The Cleveland Browns have become part of the trendy three.
Along with the Buffalo Bills and Detroit Lions, the Browns have long represented the worst of the NFL, but this year is different. The three are off to a collective 8-1 start, with only the Browns having a loss.
As good as that is for the NFL, skeptics are everywhere. The thinking is that reality will eventually settle in and by the time the Lions host the Green Bay Packers on Thanksgiving Day, they and the other two will be hopelessly out of the playoff chase.
The Lions look like the most likely of the three to remain a playoff contender. They have a great young quarterback in Matthew Stafford and impressive talent at other areas, most notably receiver Calvin Johnson and defensive lineman Ndamukong Suh.
The Bills are the 2011 version of the Kardiac Kids with their dramatic, come-from-behind wins. Ryan Fitzpatrick has developed into a quality quarterback, and the offense has playmakers in running back Fred Jackson and receiver Steve Johnson.
The Bills might not surge ahead of the New England Patriots to win the AFC East Division, but they should follow the chase for a while.
Of the three the Browns appear to have the slimmest chance to be a playoff contender. Quarterback Colt McCoy is still dealing with on-the-job training, and there are enough issues at other areas to make Jim Mora say, "Playoffs are you talking playoffs!"
The Browns shouldn't be completely cast off as a pretender. There are legitimate reasons to think they could be in the mix well into the season.
For starters, the AFC North Division might not be as strong as it has been for a long time. The Baltimore Ravens appear to be the best of the four teams, but they showed some weaknesses in suffering a 26-13 loss to the Tennessee Titans.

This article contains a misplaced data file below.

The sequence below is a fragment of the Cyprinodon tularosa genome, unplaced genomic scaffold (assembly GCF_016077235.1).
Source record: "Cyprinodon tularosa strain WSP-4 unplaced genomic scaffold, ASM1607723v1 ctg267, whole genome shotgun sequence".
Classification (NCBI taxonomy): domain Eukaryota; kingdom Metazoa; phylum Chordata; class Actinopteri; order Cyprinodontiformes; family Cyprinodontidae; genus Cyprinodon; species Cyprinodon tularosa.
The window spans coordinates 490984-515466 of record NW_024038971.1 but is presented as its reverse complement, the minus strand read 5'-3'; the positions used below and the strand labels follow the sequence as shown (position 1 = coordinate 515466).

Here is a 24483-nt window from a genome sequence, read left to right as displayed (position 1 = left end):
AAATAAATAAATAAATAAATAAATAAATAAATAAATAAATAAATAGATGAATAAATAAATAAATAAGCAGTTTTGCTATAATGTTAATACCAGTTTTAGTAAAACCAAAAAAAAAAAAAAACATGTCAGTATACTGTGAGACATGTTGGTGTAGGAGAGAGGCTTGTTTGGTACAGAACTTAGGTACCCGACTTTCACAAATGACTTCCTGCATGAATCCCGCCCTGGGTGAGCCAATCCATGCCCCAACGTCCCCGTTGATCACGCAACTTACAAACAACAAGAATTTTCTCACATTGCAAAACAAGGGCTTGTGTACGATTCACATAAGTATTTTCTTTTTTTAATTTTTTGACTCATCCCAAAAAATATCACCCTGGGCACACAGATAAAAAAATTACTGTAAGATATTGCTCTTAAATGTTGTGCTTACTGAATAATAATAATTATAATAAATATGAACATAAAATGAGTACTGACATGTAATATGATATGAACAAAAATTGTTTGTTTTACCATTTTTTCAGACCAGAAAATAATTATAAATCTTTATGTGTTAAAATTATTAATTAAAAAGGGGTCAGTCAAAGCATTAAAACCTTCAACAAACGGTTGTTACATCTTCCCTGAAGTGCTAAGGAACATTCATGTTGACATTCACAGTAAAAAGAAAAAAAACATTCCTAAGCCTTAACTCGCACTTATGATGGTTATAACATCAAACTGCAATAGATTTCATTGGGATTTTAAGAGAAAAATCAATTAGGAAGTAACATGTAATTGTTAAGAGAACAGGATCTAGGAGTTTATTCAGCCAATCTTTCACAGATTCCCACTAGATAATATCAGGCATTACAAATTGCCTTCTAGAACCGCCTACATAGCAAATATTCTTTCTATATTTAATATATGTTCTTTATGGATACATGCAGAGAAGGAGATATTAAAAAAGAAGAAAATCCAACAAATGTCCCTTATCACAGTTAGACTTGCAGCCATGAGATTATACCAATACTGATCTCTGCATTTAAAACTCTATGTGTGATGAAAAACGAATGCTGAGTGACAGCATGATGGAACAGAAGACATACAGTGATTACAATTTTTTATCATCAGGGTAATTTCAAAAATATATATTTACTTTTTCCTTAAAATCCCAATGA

The Pittsburgh Steelers are always in contention, but even the staunchest of their fans must admit that a blowout loss to the Ravens and an uninspiring performance against the Indianapolis Colts are reasons for concern. When was the last time anyone saw the Steelers get beaten up on both sides of the line of scrimmage, which happened last Sunday against the Colts?
The Cincinnati Bengals got a lucky win over the Browns to start the season but have since lost two straight. They might not be as bad as was predicted before the season started, but they aren't thinking Super Bowl.
Another reason is one that affects all four AFC North teams the weak schedule. Getting to play the NFC West Division is like a gift from Commissioner Roger Goodell. None of the four teams Seattle, Arizona, St. Louis and San Francisco are expected to make a dent in the playoffs. One team had to advance to the postseason last season, and that was Seattle with a 7-9 record.
For that matter, matchups with the four AFC South Division teams don't hurt the cause. The Colts aren't much without Peyton Manning. The Titans appear to be improved now that Vince Young is gone, but they'll need a "Music City Miracle" to be playing deep into January. The Jacksonville Jaguars may have the worst quarterback situation in the NFL, which is an immediate death sentence.
It's probably foolish to think of the Browns as a playoff-caliber team. The message throughout the organization seems to be let's see what we have this season, especially at quarterback, and make a major move in free agency and the draft next year. In addition to their first-round pick, the Browns also have the first pick of the suddenly-struggling Atlanta Falcons in 2012.
There's still the lack of a true number one receiver, and the offensive line remains an issue. The linebackers are decent but not great, and there's not much depth behind the starters. There has to be concern about an aging Sheldon Brown at cornerback.
Yes, talking playoffs for the Browns is foolish, but try telling that to win-starved fans that have seen two playoff teams since 1989.